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Schools need our help in preventing medication errors

April 10, 2006|Valerie Ulene | Special to The Times

Schools are under an incredible strain to simply educate children -- let alone medicate them -- so it's hardly surprising that dispensing drugs at school leads to an alarming number of errors. The surprise is that parents and doctors don't work harder to prevent them.

The laws requiring schools to dispense drugs were designed to protect children with medical problems, such as asthma and diabetes. Such kids wouldn't be safe at school if their medications weren't available.

But a large, and growing, number of children are taking a wide variety of medications, including psychoactive drugs, that frequently have little to do with safety. Instead, the drugs are often prescribed -- at least in part -- to improve attentiveness and concentration and to enhance academic performance.

The resulting burden for schools is enormous. About 5% of children receive medication during a typical school day. Each year, the Los Angeles Unified School District dispenses about 450,000 doses of medications.

Despite strict guidelines, drugs dispensed in the school setting are accompanied by a high rate of errors. In one survey of about 600 school nurses, published in 2000 in the Journal of School Health, almost half reported that medication problems had occurred in their schools during the previous year.

"One of the biggest errors in schools is missed doses," says Ann Marie McCarthy, a professor in the College of Nursing at the University of Iowa who helped conduct the survey.

Also, 11% of the nurses responded that a student had received a higher dosage of medication than he or she should have, and close to 10% said that at least one student had received the wrong medicine.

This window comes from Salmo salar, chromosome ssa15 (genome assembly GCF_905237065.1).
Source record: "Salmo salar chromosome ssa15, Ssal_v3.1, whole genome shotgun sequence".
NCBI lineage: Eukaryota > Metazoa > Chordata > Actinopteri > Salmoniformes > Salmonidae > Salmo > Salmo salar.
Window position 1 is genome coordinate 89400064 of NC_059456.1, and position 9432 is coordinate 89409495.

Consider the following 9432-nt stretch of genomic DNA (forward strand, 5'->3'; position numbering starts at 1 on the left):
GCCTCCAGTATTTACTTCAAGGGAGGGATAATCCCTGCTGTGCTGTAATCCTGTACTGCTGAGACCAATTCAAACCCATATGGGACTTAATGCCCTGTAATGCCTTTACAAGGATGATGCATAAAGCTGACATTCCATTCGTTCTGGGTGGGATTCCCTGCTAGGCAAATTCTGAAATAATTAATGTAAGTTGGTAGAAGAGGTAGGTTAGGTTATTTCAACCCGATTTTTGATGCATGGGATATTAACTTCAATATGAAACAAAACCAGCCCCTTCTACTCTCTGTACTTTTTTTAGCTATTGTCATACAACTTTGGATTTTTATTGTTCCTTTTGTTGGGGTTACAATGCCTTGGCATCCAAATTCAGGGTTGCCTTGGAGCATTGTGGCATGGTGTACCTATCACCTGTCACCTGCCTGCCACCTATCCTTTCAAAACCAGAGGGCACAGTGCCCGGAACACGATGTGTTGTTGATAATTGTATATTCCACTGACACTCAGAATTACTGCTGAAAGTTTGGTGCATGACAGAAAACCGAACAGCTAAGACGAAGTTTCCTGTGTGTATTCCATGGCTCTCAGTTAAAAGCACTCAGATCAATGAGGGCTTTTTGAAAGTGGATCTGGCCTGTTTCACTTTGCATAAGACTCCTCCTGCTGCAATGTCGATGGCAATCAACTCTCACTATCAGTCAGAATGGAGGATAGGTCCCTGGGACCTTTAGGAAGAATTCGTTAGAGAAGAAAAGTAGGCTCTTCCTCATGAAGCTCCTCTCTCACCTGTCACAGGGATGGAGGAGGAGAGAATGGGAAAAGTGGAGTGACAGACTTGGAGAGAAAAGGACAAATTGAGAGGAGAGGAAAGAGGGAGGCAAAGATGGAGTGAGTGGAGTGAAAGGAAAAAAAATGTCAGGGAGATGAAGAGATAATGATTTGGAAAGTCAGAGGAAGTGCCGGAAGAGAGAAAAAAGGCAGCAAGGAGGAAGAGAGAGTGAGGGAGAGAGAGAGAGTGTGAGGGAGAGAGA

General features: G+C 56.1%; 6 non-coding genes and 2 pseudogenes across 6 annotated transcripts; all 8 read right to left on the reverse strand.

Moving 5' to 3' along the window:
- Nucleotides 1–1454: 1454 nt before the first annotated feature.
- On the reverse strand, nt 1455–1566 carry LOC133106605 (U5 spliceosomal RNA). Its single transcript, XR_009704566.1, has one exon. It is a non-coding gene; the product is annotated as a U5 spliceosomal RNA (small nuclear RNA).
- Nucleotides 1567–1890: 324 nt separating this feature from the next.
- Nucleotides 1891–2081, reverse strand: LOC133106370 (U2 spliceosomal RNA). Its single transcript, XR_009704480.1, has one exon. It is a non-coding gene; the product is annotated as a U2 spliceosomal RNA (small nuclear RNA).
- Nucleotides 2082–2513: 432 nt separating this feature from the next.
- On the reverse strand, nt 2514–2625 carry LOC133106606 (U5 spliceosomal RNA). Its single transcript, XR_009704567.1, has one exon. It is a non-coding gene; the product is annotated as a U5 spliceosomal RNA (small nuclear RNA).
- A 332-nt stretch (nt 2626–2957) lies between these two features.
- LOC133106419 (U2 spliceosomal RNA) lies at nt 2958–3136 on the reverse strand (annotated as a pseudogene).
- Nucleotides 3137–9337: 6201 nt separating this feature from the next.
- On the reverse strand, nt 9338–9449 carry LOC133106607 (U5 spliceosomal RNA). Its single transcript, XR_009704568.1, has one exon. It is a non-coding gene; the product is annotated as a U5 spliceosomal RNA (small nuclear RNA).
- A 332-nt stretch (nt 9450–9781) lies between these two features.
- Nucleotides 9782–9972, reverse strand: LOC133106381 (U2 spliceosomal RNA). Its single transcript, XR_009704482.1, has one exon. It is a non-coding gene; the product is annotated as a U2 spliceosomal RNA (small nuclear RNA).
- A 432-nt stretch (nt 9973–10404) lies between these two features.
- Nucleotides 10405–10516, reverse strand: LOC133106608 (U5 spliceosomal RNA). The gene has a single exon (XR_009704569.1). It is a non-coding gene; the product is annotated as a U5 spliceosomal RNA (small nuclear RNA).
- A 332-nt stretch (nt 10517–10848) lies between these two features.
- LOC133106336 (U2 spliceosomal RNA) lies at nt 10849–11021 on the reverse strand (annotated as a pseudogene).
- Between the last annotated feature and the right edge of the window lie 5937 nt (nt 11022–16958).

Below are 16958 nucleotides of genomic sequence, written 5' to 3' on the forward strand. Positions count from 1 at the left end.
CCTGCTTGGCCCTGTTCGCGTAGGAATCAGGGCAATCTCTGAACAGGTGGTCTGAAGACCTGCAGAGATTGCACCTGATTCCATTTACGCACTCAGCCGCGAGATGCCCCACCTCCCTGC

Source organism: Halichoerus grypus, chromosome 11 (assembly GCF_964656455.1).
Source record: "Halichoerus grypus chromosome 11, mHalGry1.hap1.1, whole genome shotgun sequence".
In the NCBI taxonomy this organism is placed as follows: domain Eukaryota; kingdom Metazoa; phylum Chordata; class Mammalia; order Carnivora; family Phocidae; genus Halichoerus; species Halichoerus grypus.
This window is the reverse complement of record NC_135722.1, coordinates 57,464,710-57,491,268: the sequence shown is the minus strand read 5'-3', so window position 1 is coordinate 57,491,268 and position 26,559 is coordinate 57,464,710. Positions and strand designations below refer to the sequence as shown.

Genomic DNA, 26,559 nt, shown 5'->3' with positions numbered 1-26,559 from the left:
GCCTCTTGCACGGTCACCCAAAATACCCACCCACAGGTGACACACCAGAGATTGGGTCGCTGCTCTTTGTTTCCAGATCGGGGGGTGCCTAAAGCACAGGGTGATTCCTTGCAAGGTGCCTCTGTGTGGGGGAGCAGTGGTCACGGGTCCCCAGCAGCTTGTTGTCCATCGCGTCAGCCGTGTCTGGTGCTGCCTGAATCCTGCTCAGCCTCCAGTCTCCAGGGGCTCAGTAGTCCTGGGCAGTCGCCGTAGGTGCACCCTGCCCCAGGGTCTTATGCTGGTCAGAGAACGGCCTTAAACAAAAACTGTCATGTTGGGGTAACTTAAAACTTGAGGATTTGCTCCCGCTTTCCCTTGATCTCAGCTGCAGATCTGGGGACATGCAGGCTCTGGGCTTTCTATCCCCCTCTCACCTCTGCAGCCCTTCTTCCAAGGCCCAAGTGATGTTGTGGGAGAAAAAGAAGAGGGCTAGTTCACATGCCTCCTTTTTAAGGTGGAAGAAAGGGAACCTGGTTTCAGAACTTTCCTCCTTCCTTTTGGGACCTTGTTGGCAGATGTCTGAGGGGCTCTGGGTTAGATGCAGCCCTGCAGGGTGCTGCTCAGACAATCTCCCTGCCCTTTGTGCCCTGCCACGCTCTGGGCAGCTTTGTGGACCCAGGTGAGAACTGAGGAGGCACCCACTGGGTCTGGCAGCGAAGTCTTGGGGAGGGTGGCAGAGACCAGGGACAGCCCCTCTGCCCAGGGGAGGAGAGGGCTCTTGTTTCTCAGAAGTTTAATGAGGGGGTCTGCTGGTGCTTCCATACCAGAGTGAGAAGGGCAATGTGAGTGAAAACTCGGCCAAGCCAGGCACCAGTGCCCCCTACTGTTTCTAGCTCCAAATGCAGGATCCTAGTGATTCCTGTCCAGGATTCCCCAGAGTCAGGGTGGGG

Some people blame the large number of medication errors on a shortage of school nurses and the schools' reliance on other staff members to administer medications. In the survey conducted by McCarthy, errors were about three times more common when nonmedical personnel dispensed medications.

Although it is clearly the schools' responsibility to develop reliable and safe ways to deliver medications, it is unrealistic -- and unfair -- for them to shoulder the responsibility alone. Parents should not ask the schools to provide nonessential medications. Use of over-the-counter products such as pain relievers and decongestants, for example, should be severely limited. If parents choose to use them, they should be administered before school starts. If a child is unable to get through the day without more medicine, parents need to consider whether the child is too sick to attend school.

When a child requires medication, the child's doctor should select -- whenever possible -- a drug that does not need to be administered in the middle of the day. In some cases, extended-release formulations of the same medicine are available.

Sometimes, of course, children will need medication at school. Then, the child's doctor should provide the school with a written statement authorizing the staff to dispense the medication as well as information about possible side effects. Medication changes should be reported immediately to the school.

Unless a school is directly notified about a change by a physician, a child may continue to get a medication that has been discontinued or school personnel may overlook a switch in dosage.

"Parents really need to understand that there's not a miracle system out there," says Julia Lear, director of the Center for Health and Health Care in Schools, a policy resource center at George Washington University. Considering that many schools seem to be struggling to educate children, they probably shouldn't be counted on to medicate them as well.


Dr. Valerie Ulene is a board-certified specialist in preventive medicine practicing in Los Angeles. She can be reached at

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